Drop in Housing Starts Could Intensify Inventory Issues

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Both permits for construction of privately-owned housing
units and beginning construction in May were well below expectations, the
second consecutive month in which both declined.  Each of the two measures was also below its
respective pace one year earlier.

The U.S. Census Bureau and the Department of Housing
and Urban Development said permits for residential housing units were issued at
a seasonally adjusted annual rate of 1,168,000. 
This was 4.9 percent off the April rate of 1,228,000 units, a revision from
its original estimate of 1,229,000.  The
May number also fell short, by 0.8 percent, of the 1,178,000-permit pace in May
2016.

Analysts polled by Econoday had been looking for
permits in the range of 1,240 to 1.260 million. The consensus was 1.249
million.

 

 

Single family authorizations were at a rate of
779,000, down 1.9 percent from April’s reported 794,000 units, an upward
revision from the original report of 789,000. 
The single-family rate was 6.0 percent higher than that of the previous
May.  Multi-family permitting was down
13.9 percent from the April at a rate of 358,000 units, and unchanged from the same
month last year.

On a non-seasonally adjusted basis there were
112,900 permits issued during the month compared to 102,600 in April.  Single-family permits rose from 69,200 to
78,300.

May housing starts fell 5.5 percent from their April
level to a seasonally adjusted annual rate of 1,092,000 units, and were 2.4
percent lower than the May 2016 rate of 1,119,000 units. The April starts
estimate was revised down from 1,172,000 units to 1,156,000.

Expectations were for starts to be in the range of
1.170 million to 1.270 million. The consensus was 1.223 million.

Single family units were started at a rate of 794,000,
3.9 percent off the April pace of 826,000, but up 8.5 percent from starts in
May of last year.  The April estimate was
revised upward by 1,000 units. Multifamily units had a start rate of 284,000
units, down 9.8 percent from April and 25.7 percent from the previous May.

On a non-seasonally adjusted basis starts totaled
102,300 in May compared to 105,700 in April. 
Single family starts dropped 500 units to 76,800.

The negative report prompted the following statement
from the National Association of Realtor’s Chief Economist Lawrence Yun. “Housing shortages look to intensify and may
well turn into a housing emergency if the discrepancy between housing demand
and housing supply widens further. The falling housing starts and housing
permits in May are befuddling given the lack of homes for sale and the quick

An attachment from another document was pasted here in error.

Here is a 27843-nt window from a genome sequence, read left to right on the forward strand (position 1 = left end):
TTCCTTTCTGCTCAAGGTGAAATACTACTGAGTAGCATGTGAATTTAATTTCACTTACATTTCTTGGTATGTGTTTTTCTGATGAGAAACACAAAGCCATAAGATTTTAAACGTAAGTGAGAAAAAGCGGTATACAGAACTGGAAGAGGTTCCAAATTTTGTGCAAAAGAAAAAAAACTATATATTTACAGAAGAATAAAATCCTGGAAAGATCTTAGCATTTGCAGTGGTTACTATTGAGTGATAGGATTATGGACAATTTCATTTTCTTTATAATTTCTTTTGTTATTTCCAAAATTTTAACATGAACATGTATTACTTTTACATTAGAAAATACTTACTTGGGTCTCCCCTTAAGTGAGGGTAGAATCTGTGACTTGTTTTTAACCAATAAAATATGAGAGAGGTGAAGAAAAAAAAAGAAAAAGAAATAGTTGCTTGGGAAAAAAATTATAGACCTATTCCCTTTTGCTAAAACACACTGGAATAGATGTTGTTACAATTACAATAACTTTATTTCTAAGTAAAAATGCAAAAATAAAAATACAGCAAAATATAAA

pace of selling a newly-constructed homes. Meanwhile, job creations of a
consistent 2 million a year will push up housing demand further. One thing that
moving up is the housing costs for consumers: higher home prices and higher
rents.”

The rate of completions did rise, to an annual rate
of 1,164,000 units, 5.6 percent ahead of the revised (from 1,106,000 units)
estimate of 1,102,000 units in April and up 14.6 percent from the May 2016 rate
of 1,016,000.  Single-family completions
gained 4.9 percent to a rate of 817,000, 12.8 percent above the previous May’s
estimate. Completions of multifamily units rose 12.0 percent to 335,000 units,
18.4 percent more than a year ago.

On a non-adjusted basis, there were an estimated
96,700 housing units completed in May, compared to 83,900 in April.  Single family completions rose from 60,300 to
68,600.

At the end of the reporting period there were
146,600 construction permits outstanding, 80,700 of them for single family
units. Work was underway on 1,076,400 units, 458,600 of which were single
family houses.  All figures are
unadjusted.

Permitting in the Northeast rose 3.3 percent from
April and was 20.4 percent higher than in May 2016. The rate of starts was
unchanged from April, rising 8.8 percent year-over-year. Units were completed
at rates 23.3 percent and 60.9 percent higher than in the two previous periods.

In the Midwest, permits declined 9.4 percent
month-over-month and were down by 1.7 percent on an annual basis. The pace of
housing starts dropped by 9.2 percent for the month and 11.6 percent
year-over-year. Completions lagged the previous month by 17.7 percent and were 12.1
percent lower than the prior year.

There was a slip of 0.3 percent in the number of
permits issued in the South compared to April, but the rate was up 1.9 percent
for the year.  Starts retreated by 8.8
percent from the previous month and by 9.9 percent from last May. The rate of
completion rose 2.4 percent from April and was 12.6 percent higher than a year
earlier.

The West saw both month-over-month and
year-over-year drops building authorizations; 13.1 percent and 11.7 percent
respectively. Starts did rise, gaining 1.3 percent for the month and 17.4
percent annually. Completions were up by slightly more than 25.6 percent and
25.1 percent from the prior periods.

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